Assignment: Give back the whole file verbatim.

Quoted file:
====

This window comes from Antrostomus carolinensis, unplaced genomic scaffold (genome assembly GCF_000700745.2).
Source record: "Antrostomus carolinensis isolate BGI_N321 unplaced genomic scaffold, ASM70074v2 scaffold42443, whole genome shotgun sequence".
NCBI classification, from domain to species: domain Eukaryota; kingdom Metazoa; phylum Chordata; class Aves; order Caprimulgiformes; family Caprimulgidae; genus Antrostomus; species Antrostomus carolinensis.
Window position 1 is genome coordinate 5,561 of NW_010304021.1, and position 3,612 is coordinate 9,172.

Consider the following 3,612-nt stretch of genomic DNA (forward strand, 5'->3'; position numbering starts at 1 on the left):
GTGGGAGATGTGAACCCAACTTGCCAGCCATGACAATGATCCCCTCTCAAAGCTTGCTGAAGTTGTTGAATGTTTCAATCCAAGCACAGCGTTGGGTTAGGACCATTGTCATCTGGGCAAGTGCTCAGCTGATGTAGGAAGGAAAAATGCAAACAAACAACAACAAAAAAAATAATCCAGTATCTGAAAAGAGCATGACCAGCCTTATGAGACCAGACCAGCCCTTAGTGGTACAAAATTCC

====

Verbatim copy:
This window comes from Antrostomus carolinensis, unplaced genomic scaffold (genome assembly GCF_000700745.2).
Source record: "Antrostomus carolinensis isolate BGI_N321 unplaced genomic scaffold, ASM70074v2 scaffold42443, whole genome shotgun sequence".
NCBI classification, from domain to species: domain Eukaryota; kingdom Metazoa; phylum Chordata; class Aves; order Caprimulgiformes; family Caprimulgidae; genus Antrostomus; species Antrostomus carolinensis.
Window position 1 is genome coordinate 5,561 of NW_010304021.1, and position 3,612 is coordinate 9,172.

Consider the following 3,612-nt stretch of genomic DNA (forward strand, 5'->3'; position numbering starts at 1 on the left):
GTGGGAGATGTGAACCCAACTTGCCAGCCATGACAATGATCCCCTCTCAAAGCTTGCTGAAGTTGTTGAATGTTTCAATCCAAGCACAGCGTTGGGTTAGGACCATTGTCATCTGGGCAAGTGCTCAGCTGATGTAGGAAGGAAAAATGCAAACAAACAACAACAAAAAAAATAATCCAGTATCTGAAAAGAGCATGACCAGCCTTATGAGACCAGACCAGCCCTTAGTGGTACAAAATTCC